After an action-packed day, we reached our destination for the night, the Mountain View Grand Resort. Built in 1865, this enormous resort is steeped in history, with the oldest elevator in the whole of New Hampshire, still manned by a concierge.
We pulled up in front of the resort and were greeted by clear views of the White Mountains, then welcomed warmly into a large, and very grand, lobby area. To say the Mountain View is a large hotel is an understatement – it’s huge – yet it still manages to retain the cosy charm of a smaller establishment, with its comfy armchairs, squashy sofas and flickering fires. Not just a hotel, Mountain View Grand Resort offers a plethora of activities, ranging from the gentle and relaxing to the active and bizarre – we toured the on-site ‘fiber farm’ in the morning, and were throwing axes by lunchtime (not as dangerous as it might sound!). The morning tour of the farm is perfect for youngsters. We met Bruce, an attention-seeking rooster, and Chippy, the llama who thinks he’s a sheep. We cuddled the goats, and helped collect chicken eggs. It’s hands-on, fun and heart-warming to see how well the farm workers know and care for each animal. Other activities the resort offers include mountaineering, dog-sledding and golf. For those who want a bit of peace and quiet, you can climb to the top floor and enjoy the tower spa with its infinity hot tub and striking views.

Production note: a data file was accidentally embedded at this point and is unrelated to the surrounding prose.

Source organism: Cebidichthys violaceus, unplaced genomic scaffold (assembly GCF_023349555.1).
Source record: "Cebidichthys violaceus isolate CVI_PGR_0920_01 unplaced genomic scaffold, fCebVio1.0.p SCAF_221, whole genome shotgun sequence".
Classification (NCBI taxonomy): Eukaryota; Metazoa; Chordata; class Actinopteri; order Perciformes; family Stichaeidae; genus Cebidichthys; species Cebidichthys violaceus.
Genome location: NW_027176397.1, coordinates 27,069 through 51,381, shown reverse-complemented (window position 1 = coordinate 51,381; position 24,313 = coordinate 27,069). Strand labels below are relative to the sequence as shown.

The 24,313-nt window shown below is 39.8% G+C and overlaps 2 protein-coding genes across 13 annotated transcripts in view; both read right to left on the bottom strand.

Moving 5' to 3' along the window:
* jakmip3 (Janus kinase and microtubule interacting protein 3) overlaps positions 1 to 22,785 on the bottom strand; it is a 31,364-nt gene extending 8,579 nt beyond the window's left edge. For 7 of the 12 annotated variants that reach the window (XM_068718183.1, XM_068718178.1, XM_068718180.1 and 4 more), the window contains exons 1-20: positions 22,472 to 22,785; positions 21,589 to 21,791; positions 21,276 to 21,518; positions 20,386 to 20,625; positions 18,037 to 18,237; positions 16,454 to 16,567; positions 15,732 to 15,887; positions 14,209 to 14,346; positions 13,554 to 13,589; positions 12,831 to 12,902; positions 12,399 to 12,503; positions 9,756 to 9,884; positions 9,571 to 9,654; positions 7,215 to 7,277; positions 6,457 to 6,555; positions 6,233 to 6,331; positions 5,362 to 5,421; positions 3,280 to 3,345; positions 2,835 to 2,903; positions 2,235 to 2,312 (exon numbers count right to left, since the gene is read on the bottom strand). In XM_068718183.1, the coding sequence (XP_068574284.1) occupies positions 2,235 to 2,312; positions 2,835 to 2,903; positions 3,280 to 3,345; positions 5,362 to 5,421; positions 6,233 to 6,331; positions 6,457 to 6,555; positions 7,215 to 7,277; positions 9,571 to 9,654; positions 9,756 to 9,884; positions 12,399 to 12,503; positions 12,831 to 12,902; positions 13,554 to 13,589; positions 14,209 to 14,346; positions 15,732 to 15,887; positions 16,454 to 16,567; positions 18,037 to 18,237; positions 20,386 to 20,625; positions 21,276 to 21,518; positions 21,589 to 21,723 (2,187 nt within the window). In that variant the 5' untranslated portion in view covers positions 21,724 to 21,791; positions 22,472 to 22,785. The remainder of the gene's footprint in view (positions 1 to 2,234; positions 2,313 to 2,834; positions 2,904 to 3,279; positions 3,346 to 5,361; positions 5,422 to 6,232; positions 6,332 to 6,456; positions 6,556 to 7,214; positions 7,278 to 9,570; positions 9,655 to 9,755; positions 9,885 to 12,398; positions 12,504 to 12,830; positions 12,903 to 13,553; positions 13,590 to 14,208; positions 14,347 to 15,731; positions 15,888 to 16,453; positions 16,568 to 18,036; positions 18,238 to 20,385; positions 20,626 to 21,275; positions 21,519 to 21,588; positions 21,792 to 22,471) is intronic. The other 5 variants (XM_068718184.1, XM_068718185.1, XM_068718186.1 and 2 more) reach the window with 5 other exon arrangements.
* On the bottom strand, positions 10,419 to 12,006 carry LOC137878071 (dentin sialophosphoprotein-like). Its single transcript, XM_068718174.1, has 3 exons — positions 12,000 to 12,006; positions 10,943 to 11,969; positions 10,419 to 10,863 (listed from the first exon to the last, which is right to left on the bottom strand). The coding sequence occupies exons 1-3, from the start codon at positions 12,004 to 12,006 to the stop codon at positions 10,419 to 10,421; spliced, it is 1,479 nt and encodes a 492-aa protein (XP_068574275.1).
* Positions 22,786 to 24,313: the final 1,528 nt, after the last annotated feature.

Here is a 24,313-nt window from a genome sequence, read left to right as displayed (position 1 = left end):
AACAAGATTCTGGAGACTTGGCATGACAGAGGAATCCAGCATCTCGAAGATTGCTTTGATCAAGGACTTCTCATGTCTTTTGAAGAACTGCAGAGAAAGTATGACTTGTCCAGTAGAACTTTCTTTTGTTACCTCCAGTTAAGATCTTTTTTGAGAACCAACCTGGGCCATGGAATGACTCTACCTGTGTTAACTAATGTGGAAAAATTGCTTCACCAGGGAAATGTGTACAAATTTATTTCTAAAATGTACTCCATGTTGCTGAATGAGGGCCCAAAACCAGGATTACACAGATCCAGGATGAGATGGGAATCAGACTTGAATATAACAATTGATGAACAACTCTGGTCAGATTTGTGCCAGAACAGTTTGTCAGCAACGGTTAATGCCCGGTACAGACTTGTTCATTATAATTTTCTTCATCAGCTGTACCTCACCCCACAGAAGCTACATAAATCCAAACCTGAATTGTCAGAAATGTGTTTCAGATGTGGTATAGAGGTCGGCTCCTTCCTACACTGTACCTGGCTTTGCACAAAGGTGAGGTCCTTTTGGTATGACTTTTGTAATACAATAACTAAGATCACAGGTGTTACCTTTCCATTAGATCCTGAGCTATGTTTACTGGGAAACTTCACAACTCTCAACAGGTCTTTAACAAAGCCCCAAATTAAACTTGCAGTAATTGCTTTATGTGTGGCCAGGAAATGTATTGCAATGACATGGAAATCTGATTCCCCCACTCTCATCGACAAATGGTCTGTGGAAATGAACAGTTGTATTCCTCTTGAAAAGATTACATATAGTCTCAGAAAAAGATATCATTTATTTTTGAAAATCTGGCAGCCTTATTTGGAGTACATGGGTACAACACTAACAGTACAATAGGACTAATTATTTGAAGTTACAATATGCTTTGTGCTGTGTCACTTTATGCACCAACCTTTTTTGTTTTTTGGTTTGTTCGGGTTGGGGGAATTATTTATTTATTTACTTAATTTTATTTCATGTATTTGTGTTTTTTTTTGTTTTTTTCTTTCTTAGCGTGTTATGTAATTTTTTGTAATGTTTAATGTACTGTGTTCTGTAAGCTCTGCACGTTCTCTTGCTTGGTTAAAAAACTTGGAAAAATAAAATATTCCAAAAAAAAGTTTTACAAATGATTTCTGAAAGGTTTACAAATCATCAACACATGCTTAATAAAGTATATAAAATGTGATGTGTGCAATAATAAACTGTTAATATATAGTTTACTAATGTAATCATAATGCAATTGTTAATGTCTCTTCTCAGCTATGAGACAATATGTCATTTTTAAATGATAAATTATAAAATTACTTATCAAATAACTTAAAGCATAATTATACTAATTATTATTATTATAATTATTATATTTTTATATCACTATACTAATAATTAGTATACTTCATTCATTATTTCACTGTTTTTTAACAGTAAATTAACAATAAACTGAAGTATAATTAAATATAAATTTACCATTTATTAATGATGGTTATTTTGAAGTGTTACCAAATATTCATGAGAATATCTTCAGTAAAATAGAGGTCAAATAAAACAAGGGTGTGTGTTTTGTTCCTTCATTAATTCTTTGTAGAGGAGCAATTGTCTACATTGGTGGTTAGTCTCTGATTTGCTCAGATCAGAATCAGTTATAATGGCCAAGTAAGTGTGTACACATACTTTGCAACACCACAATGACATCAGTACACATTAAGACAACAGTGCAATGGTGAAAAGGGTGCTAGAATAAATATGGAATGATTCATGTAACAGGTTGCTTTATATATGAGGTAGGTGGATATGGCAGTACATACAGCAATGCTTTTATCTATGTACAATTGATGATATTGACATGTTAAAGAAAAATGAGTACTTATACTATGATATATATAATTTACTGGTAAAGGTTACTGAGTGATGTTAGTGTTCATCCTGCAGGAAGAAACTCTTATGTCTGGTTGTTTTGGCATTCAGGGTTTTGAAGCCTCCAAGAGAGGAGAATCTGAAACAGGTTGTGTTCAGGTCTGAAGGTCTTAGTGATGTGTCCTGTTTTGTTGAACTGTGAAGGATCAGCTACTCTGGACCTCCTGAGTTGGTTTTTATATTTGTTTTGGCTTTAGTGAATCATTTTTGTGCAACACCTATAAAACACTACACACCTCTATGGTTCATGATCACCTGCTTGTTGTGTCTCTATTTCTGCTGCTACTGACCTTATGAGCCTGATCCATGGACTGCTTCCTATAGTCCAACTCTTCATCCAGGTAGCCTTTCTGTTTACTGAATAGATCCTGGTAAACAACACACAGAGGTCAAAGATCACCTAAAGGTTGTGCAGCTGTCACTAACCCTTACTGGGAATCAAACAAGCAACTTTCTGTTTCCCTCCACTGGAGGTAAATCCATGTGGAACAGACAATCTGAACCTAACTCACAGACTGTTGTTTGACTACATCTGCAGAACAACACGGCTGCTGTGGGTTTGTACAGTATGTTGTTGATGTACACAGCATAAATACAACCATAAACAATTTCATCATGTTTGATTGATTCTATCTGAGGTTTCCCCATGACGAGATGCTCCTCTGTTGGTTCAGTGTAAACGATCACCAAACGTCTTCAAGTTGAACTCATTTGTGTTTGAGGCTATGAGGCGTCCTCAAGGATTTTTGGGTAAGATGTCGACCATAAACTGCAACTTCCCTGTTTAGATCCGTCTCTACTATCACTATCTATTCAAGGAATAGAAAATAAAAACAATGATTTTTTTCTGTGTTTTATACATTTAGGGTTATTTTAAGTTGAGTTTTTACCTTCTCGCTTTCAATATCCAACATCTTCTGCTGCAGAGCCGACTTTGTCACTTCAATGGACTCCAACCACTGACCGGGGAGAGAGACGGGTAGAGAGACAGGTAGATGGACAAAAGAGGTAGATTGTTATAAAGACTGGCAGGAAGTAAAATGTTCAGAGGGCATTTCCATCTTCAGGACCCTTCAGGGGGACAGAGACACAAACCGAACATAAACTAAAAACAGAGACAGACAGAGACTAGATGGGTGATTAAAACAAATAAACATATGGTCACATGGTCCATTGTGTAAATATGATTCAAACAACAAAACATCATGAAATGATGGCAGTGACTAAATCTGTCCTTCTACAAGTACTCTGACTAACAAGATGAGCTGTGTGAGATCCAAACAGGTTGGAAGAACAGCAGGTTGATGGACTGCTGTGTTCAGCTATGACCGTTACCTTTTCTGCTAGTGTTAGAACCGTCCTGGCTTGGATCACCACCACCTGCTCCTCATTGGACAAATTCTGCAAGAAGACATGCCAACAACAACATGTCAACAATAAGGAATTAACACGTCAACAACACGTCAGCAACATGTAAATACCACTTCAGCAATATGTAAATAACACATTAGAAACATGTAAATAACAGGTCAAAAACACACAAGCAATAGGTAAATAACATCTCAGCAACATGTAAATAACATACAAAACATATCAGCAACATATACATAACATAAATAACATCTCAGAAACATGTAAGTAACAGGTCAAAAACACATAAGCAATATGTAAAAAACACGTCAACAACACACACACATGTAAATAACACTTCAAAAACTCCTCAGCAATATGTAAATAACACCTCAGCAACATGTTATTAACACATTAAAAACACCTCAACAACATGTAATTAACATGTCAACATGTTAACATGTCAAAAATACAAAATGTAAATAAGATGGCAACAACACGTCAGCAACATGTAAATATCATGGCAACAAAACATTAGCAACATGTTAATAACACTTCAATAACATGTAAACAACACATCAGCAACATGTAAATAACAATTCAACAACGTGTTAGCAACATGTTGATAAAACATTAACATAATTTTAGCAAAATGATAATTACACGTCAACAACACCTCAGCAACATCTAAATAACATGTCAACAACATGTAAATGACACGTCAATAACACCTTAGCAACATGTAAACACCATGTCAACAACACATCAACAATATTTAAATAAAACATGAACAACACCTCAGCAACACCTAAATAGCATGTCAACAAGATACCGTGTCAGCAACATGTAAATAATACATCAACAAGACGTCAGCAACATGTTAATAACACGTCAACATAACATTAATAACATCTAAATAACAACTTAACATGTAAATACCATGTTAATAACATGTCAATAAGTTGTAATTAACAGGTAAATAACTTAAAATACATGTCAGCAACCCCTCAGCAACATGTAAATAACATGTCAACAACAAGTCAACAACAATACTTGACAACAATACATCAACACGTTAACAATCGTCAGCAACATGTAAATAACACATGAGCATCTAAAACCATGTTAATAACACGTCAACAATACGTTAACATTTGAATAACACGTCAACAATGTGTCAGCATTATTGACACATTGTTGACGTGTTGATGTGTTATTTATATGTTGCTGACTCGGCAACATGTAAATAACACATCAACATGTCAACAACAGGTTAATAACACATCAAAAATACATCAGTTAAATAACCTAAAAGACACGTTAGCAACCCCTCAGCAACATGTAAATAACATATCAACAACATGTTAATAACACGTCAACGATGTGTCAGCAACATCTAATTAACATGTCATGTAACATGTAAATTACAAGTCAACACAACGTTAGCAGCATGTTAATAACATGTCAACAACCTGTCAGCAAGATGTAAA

There’s also an in-house movie theatre for a cosy family night in. With an active morning at Mountain View Resort behind us, we hopped in the car and headed over to Northern Extremes in Bartlett (about a half-an-hour’s drive) to go on a snowmobile tour. There, Bob kitted us out with snowpants, jackets, gloves, moon boots and helmets, so if you don’t have any gear, don’t panic. Just remember to wear plenty of warm layers. The tour was exhilarating, and got the adrenaline pumping with speeds of up to 45mph. We followed a winding trail that zig-zagged up the side of a mountain, through the trees, and gave us incredible views when we reached the top. When we stopped, our highly entertaining guides had us throwing ourselves on the floor making snow angels and diving for cover as they started snowball fight after snowball fight.
We only booked a one-hour excursion, but I’d definitely recommend a longer trip for such a fantastic family activity. Kids need to be older than five to ride as a passenger, and you must have a driving licence to operate the skidoo.